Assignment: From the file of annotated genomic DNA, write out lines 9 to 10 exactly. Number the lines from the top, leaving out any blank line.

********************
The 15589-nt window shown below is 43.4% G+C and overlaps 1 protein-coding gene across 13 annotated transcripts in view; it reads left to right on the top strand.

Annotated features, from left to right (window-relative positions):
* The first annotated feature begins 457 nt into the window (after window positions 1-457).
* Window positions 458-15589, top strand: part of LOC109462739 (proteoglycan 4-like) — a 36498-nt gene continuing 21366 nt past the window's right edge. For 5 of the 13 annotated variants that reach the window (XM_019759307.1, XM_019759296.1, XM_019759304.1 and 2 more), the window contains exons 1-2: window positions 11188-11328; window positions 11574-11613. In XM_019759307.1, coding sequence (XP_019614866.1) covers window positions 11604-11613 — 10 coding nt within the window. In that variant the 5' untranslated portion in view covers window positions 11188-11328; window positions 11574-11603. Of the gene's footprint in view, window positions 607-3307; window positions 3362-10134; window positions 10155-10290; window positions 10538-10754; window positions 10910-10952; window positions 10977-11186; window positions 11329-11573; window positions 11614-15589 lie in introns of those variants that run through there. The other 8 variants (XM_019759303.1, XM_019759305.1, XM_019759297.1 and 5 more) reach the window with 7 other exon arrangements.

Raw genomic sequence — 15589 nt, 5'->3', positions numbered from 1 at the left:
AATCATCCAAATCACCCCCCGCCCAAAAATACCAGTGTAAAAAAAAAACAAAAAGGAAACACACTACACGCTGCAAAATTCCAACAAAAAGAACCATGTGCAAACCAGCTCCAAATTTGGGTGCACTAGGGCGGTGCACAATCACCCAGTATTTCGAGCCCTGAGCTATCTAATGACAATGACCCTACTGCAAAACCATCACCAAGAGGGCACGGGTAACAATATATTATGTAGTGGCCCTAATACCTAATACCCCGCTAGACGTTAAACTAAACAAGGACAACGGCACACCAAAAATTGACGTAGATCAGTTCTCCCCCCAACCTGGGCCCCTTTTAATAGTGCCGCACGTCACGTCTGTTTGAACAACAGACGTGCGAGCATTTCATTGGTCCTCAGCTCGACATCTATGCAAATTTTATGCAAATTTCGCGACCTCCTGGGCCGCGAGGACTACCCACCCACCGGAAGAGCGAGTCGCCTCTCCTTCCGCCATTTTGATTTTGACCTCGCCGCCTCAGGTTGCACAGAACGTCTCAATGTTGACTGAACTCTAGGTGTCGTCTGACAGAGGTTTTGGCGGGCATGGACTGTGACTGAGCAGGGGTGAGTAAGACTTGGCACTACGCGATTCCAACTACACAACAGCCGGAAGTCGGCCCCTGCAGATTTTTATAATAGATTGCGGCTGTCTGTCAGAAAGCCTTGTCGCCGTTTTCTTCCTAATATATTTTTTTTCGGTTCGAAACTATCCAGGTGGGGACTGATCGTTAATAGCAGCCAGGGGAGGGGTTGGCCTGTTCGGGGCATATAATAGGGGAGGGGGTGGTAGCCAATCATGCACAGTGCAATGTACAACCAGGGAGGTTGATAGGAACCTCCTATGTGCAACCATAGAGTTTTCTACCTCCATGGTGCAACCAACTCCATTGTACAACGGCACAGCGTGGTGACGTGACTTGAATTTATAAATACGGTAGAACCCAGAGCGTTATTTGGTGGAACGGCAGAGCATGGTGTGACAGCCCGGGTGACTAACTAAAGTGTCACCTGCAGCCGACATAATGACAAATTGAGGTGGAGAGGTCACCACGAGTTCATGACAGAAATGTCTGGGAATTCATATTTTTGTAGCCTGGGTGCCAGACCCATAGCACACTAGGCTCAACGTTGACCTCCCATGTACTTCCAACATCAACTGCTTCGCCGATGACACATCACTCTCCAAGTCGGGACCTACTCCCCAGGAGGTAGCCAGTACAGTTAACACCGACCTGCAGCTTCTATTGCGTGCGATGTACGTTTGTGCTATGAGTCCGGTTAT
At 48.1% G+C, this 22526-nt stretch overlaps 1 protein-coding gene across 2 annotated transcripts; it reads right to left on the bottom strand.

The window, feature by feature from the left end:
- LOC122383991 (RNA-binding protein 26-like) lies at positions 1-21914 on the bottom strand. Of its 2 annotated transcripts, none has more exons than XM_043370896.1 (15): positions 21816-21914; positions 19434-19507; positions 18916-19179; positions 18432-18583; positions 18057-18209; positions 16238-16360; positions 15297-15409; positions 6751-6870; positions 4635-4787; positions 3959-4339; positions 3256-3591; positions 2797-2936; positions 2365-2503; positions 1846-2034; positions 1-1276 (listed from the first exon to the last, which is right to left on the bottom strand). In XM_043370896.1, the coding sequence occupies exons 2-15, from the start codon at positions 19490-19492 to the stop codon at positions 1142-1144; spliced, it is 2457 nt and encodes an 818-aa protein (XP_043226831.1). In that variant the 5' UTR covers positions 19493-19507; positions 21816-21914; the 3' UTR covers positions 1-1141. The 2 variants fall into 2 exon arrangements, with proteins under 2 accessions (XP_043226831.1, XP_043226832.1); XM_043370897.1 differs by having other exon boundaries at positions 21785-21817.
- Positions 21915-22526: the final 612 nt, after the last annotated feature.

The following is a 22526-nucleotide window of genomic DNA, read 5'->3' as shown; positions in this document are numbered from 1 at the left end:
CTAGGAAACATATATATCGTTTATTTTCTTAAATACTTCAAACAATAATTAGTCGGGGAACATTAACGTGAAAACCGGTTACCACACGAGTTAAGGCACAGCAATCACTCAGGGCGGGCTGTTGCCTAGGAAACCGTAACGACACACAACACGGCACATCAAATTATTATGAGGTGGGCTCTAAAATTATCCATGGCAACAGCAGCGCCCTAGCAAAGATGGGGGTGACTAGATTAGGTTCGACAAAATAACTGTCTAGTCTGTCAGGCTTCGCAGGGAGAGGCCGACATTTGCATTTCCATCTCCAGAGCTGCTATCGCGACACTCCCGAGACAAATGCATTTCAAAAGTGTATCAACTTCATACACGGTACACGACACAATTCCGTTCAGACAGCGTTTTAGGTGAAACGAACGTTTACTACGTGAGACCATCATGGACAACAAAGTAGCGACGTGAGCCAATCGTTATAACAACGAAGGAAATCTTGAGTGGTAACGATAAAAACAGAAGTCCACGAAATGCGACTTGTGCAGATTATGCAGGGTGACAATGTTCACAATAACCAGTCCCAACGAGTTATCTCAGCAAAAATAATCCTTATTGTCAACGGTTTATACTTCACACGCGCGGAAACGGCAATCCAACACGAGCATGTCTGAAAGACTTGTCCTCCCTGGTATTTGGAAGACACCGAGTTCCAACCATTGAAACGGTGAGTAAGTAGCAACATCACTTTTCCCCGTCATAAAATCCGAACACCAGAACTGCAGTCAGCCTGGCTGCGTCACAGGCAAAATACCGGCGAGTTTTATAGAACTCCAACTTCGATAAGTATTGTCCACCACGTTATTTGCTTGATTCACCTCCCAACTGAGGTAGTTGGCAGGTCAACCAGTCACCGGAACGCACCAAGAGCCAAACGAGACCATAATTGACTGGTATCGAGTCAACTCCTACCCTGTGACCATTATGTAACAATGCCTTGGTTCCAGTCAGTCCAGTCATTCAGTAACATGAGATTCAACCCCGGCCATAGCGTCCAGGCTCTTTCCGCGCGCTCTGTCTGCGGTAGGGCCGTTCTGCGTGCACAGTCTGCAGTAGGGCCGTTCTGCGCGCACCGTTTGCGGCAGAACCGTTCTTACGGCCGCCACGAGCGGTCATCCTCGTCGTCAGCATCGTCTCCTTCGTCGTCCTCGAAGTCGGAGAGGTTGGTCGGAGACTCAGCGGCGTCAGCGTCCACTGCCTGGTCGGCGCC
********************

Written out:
- LOC122383991 (RNA-binding protein 26-like) lies at positions 1-21914 on the bottom strand. Of its 2 annotated transcripts, none has more exons than XM_043370896.1 (15): positions 21816-21914; positions 19434-19507; positions 18916-19179; positions 18432-18583; positions 18057-18209; positions 16238-16360; positions 15297-15409; positions 6751-6870; positions 4635-4787; positions 3959-4339; positions 3256-3591; positions 2797-2936; positions 2365-2503; positions 1846-2034; positions 1-1276 (listed from the first exon to the last, which is right to left on the bottom strand). In XM_043370896.1, the coding sequence occupies exons 2-15, from the start codon at positions 19490-19492 to the stop codon at positions 1142-1144; spliced, it is 2457 nt and encodes an 818-aa protein (XP_043226831.1). In that variant the 5' UTR covers positions 19493-19507; positions 21816-21914; the 3' UTR covers positions 1-1141. The 2 variants fall into 2 exon arrangements, with proteins under 2 accessions (XP_043226831.1, XP_043226832.1); XM_043370897.1 differs by having other exon boundaries at positions 21785-21817.
- Positions 21915-22526: the final 612 nt, after the last annotated feature.